Friday, July 30, 2004

Notes on Wood Floors Class

I went to the wood floors class last night and I’m pretty happy with it. I definitely have a better feel for the process and can hardly wait to actually have some floors that I can finish. Here are some interesting things that I learned.
The drum sander is easier than I thought. I played around with it and, although it really tugs when the drum is down, it’s not at all hard to get an evenly sanded surface. You just have to remember to be moving when you drop the drum, always walk at an even pace, and always lift the drum if you stop or need to change direction. He recommends that you break every room into two halves, start in the center, then move towards the wall you face. You want to sand each run twice, first forward, and then back. So, to recap, you turn the sander on, start walking, drop the drum, sand until you are close to the wall, then lift the sander, start walking backwards, then drop the drum and sand until you are roughly back at the center of the room. For new floors, I learned that, on the first pass with the 40 grit paper, you should sand the floors at a 45 degree angle to the boards. This will help to even the heights of the floor boards. This is only for the first pass. After you are done, you should sand again with the 40 grit parallel to the boards. All subsequent sanding with the finer grits should always be done parallel to the boards.

The edger wasn’t too hard either. It’s just a circular sander. It does fight a bit, like the drum sander, but it’s manageable. The instructor did say that it will ware out your back, since it involves a lot of bending over. I think I can manage the edger.

The buffer wasn’t too bad either. A few people had a hard time keeping it from running away from them, especially when they first turn it on. I found pretty quickly that it you rock it back and forward, by moving the handle up and down, that you can quickly find the balancing point and then control it from there. There was at least one woman who just couldn’t get the hang of it. She would turn it on and it would take off. So, she would quickly turn it off, drag it back to the center of the area, try again and it would take off again. I don’t think she ever got the hang of it. But, they also have a square vibrating buffer, which is easier to control, though they say it takes a lot longer to cover the same area as the circular buffer. I’ll probably get the circular buffer.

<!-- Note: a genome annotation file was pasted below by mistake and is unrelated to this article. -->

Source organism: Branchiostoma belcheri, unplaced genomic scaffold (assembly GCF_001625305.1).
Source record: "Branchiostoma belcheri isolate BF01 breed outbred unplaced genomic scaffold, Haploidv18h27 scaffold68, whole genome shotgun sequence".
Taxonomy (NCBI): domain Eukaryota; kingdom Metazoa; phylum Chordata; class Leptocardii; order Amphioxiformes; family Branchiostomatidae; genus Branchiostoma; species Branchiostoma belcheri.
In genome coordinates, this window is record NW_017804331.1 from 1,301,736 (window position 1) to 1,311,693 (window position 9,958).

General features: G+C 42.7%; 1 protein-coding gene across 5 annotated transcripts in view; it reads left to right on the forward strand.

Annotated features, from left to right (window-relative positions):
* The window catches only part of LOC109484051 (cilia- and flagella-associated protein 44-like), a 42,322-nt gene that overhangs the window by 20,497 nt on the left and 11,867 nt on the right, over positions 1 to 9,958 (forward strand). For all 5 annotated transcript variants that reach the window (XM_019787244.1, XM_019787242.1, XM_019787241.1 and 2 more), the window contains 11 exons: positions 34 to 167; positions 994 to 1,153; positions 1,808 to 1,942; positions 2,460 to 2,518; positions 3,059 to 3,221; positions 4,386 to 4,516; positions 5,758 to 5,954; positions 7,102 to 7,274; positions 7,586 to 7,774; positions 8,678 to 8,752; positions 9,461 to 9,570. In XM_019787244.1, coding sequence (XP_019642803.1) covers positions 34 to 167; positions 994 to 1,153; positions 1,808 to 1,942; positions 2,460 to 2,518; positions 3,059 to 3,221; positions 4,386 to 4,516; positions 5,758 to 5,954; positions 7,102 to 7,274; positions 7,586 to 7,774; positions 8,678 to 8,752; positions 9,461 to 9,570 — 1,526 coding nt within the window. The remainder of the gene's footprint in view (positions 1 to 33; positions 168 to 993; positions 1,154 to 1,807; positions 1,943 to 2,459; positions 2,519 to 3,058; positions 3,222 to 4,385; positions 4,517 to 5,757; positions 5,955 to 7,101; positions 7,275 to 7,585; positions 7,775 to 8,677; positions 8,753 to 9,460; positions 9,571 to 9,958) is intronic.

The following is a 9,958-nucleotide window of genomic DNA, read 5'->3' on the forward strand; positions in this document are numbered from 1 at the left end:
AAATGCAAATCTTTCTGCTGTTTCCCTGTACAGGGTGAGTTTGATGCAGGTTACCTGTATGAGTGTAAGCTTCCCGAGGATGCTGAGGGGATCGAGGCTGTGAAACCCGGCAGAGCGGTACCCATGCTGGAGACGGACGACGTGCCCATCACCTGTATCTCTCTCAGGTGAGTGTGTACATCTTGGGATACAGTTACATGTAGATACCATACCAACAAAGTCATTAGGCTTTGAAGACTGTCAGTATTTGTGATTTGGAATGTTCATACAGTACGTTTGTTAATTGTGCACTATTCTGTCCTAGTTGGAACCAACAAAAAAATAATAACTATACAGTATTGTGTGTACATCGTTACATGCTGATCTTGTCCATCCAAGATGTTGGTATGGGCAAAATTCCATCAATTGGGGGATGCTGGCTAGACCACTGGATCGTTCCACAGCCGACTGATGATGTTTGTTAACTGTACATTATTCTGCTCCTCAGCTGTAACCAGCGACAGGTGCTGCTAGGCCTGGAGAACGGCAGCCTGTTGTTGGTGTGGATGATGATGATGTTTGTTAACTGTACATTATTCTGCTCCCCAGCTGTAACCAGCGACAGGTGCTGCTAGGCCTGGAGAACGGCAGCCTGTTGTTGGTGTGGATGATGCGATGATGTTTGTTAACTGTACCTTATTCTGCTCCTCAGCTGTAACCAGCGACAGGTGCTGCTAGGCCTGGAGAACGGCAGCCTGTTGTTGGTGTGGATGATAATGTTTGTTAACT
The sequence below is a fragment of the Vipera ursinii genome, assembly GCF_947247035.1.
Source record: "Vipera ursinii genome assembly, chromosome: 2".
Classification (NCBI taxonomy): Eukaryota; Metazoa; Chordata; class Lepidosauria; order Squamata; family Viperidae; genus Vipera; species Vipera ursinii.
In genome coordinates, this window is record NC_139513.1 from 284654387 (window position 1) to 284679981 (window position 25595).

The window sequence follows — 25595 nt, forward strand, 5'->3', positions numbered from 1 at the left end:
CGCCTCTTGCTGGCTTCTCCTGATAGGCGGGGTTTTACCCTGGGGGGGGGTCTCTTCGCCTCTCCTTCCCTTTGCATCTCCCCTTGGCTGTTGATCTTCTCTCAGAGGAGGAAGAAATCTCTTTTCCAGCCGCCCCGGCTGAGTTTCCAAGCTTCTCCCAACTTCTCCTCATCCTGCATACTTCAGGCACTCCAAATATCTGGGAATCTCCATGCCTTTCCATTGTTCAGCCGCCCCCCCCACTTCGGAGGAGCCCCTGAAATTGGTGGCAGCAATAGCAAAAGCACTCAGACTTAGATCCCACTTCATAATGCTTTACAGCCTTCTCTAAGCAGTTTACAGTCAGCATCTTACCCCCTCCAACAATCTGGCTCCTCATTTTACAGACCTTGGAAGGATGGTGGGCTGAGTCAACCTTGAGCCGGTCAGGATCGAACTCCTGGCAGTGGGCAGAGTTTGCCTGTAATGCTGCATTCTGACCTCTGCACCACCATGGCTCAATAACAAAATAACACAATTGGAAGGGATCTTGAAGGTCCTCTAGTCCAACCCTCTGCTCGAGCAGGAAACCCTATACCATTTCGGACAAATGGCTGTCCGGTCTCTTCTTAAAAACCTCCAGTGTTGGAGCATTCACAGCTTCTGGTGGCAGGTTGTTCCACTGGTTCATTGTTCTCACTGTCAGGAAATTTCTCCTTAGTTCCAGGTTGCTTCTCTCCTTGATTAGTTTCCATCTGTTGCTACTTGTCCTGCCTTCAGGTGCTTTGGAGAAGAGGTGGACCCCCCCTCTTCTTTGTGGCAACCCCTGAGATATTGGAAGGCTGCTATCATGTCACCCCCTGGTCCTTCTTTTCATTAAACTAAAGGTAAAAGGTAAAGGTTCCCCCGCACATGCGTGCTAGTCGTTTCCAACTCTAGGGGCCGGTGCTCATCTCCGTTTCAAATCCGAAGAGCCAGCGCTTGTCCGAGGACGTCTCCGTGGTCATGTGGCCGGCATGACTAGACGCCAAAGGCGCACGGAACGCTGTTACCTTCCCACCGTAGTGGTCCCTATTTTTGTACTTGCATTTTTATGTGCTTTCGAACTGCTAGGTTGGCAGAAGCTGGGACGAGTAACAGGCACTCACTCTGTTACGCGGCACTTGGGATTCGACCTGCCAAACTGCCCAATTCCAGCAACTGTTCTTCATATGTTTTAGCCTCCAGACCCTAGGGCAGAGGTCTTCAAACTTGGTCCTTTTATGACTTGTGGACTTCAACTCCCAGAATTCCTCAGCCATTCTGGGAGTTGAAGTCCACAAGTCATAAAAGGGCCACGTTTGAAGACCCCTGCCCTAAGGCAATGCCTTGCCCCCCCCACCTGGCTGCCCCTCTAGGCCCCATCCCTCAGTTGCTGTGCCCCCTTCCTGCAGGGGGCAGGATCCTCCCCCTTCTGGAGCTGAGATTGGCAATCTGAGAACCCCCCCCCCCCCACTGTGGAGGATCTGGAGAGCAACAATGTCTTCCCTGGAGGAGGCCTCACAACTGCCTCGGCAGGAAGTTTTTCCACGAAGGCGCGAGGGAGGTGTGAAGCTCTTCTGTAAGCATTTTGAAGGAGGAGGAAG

They didn’t spend much time with the finish, which was a bit of a disappointment since I’m more worried about it than the sanding. I probably should have written that in the class review form. He only had time to apply the sealer, though he said the subsequent two coats of finish is applied the same way. He did make it look easier than the video, using an applicator on a long pole. I’m going to follow them rather than the video. They did talk about the option of two different kinds of sealer. There is a water based sealer, which adds no color and leaves a natural wood look. And, there is an oil based sealer, which leaves a golden color. Although I’m inclined to use the water based, I did think the samples they had of the oil based did look nice. The instructor said this gives the floors a more classic look, since it is more like what they use to finish the floors with. So, I want a house that has a ‘classic’ look, but I also want the floors to match as close to the 1st floor as possible. I don’t know what was used on the first floor, but I would guess it was a water based sealer. Either way, the final two coats will be done with a water based polyurethane. I can hardly wait.

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